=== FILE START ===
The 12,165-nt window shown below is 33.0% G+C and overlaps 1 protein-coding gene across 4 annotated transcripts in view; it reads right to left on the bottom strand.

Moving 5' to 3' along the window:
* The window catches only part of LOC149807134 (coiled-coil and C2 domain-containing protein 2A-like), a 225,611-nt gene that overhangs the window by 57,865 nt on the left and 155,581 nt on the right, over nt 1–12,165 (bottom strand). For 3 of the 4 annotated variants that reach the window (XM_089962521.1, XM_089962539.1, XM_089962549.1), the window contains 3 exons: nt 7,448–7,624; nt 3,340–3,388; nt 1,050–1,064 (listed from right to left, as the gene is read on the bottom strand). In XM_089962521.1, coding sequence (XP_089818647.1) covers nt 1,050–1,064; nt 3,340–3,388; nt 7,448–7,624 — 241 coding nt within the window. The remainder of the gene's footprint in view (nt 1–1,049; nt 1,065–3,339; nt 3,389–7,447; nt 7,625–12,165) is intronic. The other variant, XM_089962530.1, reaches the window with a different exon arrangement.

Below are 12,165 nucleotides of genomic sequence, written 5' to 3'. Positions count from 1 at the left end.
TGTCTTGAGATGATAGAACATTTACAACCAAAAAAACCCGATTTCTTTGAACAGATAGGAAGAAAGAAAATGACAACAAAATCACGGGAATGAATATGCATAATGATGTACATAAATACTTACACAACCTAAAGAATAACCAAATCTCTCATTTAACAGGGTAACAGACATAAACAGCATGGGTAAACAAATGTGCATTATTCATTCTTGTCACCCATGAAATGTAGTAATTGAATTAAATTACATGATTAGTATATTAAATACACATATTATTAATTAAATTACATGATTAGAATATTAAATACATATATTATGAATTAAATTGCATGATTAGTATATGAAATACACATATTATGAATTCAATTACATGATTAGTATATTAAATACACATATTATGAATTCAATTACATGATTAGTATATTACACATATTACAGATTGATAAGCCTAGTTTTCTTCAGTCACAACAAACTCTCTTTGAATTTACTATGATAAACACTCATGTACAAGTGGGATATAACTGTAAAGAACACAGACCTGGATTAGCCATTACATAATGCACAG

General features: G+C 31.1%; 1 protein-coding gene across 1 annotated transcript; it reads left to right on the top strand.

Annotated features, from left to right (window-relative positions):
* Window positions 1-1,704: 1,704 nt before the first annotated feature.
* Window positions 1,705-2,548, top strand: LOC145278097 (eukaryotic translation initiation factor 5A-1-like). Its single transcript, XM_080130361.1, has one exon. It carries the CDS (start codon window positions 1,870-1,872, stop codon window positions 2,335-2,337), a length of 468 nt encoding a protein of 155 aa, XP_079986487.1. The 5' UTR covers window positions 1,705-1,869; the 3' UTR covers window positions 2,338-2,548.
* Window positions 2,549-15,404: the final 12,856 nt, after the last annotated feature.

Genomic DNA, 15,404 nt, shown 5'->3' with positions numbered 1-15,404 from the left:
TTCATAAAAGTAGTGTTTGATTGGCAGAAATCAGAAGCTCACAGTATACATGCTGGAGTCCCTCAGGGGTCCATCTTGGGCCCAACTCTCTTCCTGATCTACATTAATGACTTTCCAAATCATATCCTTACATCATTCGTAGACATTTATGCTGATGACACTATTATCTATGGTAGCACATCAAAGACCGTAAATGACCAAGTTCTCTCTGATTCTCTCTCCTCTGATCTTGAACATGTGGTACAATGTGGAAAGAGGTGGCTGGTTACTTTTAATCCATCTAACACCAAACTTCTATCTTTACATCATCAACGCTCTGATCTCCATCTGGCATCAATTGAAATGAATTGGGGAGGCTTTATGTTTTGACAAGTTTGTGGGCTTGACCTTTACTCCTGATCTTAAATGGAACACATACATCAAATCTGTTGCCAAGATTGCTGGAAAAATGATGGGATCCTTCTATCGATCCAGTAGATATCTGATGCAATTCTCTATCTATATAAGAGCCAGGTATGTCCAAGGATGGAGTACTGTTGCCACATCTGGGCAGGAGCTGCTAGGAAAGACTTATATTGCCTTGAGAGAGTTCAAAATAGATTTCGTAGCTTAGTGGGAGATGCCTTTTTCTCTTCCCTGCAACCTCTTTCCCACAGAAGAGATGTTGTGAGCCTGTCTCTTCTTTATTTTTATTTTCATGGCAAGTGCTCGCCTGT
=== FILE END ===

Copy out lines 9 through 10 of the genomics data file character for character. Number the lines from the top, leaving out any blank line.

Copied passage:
* Window positions 1,705-2,548, top strand: LOC145278097 (eukaryotic translation initiation factor 5A-1-like). Its single transcript, XM_080130361.1, has one exon. It carries the CDS (start codon window positions 1,870-1,872, stop codon window positions 2,335-2,337), a length of 468 nt encoding a protein of 155 aa, XP_079986487.1. The 5' UTR covers window positions 1,705-1,869; the 3' UTR covers window positions 2,338-2,548.
* Window positions 2,549-15,404: the final 12,856 nt, after the last annotated feature.